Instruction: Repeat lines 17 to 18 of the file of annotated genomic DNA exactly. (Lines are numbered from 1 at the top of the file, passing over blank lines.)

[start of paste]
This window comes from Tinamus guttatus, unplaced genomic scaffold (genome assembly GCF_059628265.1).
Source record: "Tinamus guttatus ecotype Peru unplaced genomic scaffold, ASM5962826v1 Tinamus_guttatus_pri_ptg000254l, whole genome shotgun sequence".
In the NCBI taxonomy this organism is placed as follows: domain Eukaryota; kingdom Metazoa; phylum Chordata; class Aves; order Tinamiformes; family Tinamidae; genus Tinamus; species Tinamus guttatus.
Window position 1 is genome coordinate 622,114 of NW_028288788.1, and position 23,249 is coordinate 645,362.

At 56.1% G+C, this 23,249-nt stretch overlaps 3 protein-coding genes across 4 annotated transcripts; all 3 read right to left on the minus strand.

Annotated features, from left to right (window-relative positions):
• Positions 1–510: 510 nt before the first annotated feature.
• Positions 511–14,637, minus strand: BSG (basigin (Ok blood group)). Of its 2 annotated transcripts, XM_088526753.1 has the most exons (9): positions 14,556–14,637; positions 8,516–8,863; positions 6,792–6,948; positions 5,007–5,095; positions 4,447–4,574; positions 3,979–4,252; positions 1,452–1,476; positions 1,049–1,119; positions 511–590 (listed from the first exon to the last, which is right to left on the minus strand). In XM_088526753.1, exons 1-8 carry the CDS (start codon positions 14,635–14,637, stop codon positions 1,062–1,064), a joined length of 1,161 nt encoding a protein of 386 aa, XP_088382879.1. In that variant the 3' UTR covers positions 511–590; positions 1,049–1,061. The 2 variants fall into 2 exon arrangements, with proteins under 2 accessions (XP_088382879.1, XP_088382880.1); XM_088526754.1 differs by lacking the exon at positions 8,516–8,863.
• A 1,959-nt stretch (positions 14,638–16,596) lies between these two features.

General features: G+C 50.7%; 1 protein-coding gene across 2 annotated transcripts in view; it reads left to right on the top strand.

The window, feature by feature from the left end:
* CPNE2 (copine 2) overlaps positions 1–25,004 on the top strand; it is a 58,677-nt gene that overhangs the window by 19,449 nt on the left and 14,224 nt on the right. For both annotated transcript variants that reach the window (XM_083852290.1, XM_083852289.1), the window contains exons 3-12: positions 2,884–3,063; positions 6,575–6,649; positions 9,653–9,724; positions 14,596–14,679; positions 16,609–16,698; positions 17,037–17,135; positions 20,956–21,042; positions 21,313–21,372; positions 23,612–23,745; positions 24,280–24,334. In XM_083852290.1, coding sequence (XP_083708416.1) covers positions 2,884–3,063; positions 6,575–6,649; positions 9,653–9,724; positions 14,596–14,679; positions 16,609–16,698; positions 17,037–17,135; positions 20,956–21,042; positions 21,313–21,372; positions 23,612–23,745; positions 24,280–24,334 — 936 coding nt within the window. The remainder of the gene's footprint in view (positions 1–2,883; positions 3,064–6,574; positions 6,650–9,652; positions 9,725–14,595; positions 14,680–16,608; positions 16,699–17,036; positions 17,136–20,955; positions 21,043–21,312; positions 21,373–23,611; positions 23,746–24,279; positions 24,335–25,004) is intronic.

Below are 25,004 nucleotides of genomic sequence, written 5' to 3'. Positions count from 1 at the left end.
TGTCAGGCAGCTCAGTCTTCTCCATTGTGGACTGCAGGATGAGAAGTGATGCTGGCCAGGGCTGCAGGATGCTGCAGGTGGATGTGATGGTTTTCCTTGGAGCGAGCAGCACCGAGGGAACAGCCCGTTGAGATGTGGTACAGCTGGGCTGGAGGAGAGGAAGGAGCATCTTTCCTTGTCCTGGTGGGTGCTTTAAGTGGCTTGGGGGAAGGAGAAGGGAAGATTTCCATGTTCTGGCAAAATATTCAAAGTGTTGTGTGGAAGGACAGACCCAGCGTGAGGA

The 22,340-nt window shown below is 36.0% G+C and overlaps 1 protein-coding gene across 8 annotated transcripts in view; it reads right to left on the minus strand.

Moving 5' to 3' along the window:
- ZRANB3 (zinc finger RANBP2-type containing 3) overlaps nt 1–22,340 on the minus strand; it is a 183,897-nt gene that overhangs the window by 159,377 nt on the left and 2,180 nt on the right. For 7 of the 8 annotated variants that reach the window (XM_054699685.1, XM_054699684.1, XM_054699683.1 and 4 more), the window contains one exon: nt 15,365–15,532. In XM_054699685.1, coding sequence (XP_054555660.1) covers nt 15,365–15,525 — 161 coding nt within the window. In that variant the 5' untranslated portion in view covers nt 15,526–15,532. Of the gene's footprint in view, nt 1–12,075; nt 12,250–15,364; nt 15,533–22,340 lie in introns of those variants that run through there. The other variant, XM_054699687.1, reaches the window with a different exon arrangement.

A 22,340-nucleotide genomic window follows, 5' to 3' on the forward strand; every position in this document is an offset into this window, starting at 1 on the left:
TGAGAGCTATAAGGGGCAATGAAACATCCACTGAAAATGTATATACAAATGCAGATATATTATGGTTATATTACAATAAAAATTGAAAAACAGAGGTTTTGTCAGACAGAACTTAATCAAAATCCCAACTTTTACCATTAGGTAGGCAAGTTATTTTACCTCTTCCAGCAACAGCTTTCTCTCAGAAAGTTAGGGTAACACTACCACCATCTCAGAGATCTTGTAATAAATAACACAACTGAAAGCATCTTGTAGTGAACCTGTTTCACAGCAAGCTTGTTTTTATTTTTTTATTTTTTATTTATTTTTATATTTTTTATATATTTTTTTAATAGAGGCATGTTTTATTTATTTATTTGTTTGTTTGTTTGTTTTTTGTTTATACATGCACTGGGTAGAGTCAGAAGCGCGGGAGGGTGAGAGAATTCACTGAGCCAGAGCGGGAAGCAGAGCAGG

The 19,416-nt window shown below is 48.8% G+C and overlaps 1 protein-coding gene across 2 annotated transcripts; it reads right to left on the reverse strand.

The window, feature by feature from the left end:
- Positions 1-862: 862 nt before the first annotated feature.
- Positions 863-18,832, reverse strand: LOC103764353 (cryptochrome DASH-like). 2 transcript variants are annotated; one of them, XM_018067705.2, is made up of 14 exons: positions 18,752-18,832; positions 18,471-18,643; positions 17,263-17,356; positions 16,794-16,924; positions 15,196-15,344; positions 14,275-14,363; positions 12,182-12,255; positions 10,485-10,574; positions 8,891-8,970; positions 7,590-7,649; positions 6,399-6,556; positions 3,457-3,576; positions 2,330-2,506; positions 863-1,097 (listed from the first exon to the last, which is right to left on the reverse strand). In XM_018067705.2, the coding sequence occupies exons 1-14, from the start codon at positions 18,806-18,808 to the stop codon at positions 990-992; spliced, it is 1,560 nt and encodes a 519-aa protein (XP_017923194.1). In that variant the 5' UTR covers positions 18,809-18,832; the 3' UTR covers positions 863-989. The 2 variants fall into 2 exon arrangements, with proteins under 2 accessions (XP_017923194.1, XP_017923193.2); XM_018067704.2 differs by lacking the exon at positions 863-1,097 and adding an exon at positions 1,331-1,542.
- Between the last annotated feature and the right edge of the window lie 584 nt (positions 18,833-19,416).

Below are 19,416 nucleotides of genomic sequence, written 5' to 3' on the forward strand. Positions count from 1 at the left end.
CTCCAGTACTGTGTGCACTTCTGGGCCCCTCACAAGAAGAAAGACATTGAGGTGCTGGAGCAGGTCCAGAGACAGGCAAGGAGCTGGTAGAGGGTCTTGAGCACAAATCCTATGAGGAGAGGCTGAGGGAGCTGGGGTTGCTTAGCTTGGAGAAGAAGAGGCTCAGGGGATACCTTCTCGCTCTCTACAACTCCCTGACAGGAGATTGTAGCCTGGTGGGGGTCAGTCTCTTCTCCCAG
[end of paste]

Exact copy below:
- ZRANB3 (zinc finger RANBP2-type containing 3) overlaps nt 1–22,340 on the minus strand; it is a 183,897-nt gene that overhangs the window by 159,377 nt on the left and 2,180 nt on the right. For 7 of the 8 annotated variants that reach the window (XM_054699685.1, XM_054699684.1, XM_054699683.1 and 4 more), the window contains one exon: nt 15,365–15,532. In XM_054699685.1, coding sequence (XP_054555660.1) covers nt 15,365–15,525 — 161 coding nt within the window. In that variant the 5' untranslated portion in view covers nt 15,526–15,532. Of the gene's footprint in view, nt 1–12,075; nt 12,250–15,364; nt 15,533–22,340 lie in introns of those variants that run through there. The other variant, XM_054699687.1, reaches the window with a different exon arrangement.

A 22,340-nucleotide genomic window follows, 5' to 3' on the forward strand; every position in this document is an offset into this window, starting at 1 on the left: